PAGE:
Progression, Symptoms and Psychosocial Concerns among Those Severely Affected by Multiple Sclerosis: A Mixed-Methods Cross-Sectional Study of Black Caribbean and White British PeopleReportar como inadecuado




Progression, Symptoms and Psychosocial Concerns among Those Severely Affected by Multiple Sclerosis: A Mixed-Methods Cross-Sectional Study of Black Caribbean and White British People - Descarga este documento en PDF. Documentación en PDF para descargar gratis. Disponible también para leer online.

Objective

Multiple sclerosis is now more common among minority ethnic groups in the UK but little is known about their experiences, especially in advanced stages. We examine disease progression, symptoms and psychosocial concerns among Black Caribbean BC and White British WB people severely affected by MS.

Design

Mixed methods study of 43 BC and 43 WB people with MS PwMS with an Expanded Disability Status Scale EDSS ≥6 involving data from in clinical records, face-to-face structured interviews and a nested-qualitative component. Progression Index PI and Multiple Sclerosis Severity Score MSSS were calculated. To control for selection bias, propensity scores were derived for each patient and adjusted for in the comparative statistical analysis; qualitative data were analysed using the framework approach.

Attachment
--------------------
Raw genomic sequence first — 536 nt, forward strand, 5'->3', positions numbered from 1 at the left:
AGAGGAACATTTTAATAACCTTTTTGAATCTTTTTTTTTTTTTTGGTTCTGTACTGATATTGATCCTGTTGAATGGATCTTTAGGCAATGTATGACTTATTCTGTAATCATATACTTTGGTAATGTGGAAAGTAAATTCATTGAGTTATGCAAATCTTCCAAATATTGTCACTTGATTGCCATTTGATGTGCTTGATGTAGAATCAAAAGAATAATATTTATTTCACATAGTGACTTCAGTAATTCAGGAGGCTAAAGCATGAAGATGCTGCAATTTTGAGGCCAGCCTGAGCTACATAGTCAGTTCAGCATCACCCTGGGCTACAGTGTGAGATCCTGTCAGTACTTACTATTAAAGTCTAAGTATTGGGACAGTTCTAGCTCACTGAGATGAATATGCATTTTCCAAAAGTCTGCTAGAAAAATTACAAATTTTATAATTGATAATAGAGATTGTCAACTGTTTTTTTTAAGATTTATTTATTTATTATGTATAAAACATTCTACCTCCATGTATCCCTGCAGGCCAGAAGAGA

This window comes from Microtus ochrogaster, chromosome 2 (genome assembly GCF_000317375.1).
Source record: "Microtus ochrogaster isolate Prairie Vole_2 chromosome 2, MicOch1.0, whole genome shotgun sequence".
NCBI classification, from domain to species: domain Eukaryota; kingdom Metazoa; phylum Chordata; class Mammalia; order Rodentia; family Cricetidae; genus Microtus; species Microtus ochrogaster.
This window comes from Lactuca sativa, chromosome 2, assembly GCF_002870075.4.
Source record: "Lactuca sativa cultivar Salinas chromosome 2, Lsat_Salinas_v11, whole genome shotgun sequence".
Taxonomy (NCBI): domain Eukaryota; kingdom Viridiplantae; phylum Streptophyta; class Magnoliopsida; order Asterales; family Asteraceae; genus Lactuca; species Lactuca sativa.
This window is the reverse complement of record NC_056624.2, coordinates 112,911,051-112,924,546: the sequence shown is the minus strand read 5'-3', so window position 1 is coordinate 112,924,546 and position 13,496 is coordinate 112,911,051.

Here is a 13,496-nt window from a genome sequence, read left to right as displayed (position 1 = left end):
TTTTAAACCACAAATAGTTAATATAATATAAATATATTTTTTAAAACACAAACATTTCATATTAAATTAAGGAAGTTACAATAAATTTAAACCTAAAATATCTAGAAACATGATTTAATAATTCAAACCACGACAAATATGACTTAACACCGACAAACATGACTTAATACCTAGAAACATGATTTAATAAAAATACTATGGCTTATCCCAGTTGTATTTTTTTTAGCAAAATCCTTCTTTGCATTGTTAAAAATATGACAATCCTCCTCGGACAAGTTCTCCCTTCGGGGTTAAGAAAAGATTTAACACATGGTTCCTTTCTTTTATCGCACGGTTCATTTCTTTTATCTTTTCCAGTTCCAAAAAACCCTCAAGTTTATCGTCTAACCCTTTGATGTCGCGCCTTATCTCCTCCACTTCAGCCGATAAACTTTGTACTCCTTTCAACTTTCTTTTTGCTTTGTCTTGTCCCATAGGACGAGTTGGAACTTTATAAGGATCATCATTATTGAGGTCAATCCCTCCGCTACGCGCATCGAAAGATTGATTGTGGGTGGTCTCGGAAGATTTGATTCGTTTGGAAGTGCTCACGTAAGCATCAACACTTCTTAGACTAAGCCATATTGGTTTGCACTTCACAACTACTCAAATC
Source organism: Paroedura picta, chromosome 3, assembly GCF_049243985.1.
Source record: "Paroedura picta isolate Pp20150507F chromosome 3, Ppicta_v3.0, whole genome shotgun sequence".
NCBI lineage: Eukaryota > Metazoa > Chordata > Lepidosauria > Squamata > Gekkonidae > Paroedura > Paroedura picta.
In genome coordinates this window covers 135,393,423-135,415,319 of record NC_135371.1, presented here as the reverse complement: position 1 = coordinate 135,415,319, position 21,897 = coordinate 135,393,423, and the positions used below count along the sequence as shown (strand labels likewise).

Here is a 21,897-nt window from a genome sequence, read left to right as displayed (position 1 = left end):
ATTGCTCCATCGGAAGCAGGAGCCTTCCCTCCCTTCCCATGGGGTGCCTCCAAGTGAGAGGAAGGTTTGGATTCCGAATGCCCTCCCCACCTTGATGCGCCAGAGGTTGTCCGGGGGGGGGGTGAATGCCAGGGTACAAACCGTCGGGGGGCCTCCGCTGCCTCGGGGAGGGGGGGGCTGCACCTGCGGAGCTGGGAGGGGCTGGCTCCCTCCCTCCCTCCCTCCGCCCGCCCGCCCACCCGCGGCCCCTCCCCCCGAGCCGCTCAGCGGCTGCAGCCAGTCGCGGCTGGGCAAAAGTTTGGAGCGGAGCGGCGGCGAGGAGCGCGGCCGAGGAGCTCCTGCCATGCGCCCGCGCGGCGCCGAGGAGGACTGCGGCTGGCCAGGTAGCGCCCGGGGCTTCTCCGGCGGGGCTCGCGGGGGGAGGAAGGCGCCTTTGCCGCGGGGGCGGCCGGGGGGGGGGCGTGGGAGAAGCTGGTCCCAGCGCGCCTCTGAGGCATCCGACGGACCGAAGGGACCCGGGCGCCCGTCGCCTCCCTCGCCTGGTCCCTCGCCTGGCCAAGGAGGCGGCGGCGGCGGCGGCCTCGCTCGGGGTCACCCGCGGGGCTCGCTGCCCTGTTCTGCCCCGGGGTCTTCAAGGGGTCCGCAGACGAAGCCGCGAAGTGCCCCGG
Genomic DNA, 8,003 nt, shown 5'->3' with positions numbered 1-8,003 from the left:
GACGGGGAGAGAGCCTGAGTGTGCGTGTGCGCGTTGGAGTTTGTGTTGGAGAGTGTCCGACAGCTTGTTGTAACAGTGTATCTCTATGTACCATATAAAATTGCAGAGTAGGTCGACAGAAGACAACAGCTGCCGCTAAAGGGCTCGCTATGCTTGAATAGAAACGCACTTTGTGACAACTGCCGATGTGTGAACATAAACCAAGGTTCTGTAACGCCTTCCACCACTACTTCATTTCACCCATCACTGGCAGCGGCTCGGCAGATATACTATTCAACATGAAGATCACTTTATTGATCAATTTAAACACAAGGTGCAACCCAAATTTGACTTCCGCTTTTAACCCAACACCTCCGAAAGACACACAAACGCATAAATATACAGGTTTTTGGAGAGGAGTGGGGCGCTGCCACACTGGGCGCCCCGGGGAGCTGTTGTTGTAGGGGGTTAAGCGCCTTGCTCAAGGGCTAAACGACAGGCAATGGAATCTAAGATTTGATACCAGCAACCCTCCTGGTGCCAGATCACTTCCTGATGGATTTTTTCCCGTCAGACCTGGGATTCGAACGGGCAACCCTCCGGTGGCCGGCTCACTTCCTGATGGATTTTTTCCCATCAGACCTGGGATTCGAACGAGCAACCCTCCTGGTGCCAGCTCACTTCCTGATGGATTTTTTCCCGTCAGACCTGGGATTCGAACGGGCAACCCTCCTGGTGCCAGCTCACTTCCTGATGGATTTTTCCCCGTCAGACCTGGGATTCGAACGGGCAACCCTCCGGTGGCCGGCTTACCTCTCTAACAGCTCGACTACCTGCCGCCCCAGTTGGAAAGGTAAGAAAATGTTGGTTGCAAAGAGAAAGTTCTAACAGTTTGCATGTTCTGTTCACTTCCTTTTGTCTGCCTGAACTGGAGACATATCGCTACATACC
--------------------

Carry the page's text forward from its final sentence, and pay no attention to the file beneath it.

Results

Median EDSS for both groups was 6.5; range: 6.0–9.0. Progression Index PI and Multiple Sclerosis Severity Score MSSS based on neurological assessment of current EDSS scores identified BC PwMS were more likely to have aggressive disease PI F = 4.04, p = 0.048, MSSS F = 10.30, p<0.001. Patients’ reports of the time required to reach levels of functional decline equivalent to different EDSS levels varied by group; EDSS 4: BC 2.7 years v-s WB 10.2 years U = 258.50, p = 0.013, EDSS 6∶6.1 years BC v-s WB 12.7 years U = 535.500, p = 0.011, EDSS 8: BC 8.7 years v-s WB 10.2 years. Both groups reported high symptom burden. BC PwMS were more cognitively impaired than WB PwMS F = 9.65, p = 0.003. Thematic analysis of qualitative interviews provides correspondence with quantitative findings; more BC than WB PwMS referred to feelings of extreme frustration and unresolved loss-confusion associated with their rapidly advancing disease. The interviews also reveal the centrality, meanings and impact of common MS-related symptoms.

Conclusions

Delays in diagnosis should be avoided and more frequent reviews may be justified by healthcare services. Culturally acceptable interventions to better support people who perceive MS as an assault on identity should be developed to help them achieve normalisation and enhance self-identity.



Autor: Jonathan Koffman , Wei Gao, Cassie Goddard, Rachel Burman, Diana Jackson, Pauline Shaw, Fiona Barnes, Eli Silber, Irene J. Higgin

Fuente: http://plos.srce.hr/



DESCARGAR PDF




Documentos relacionados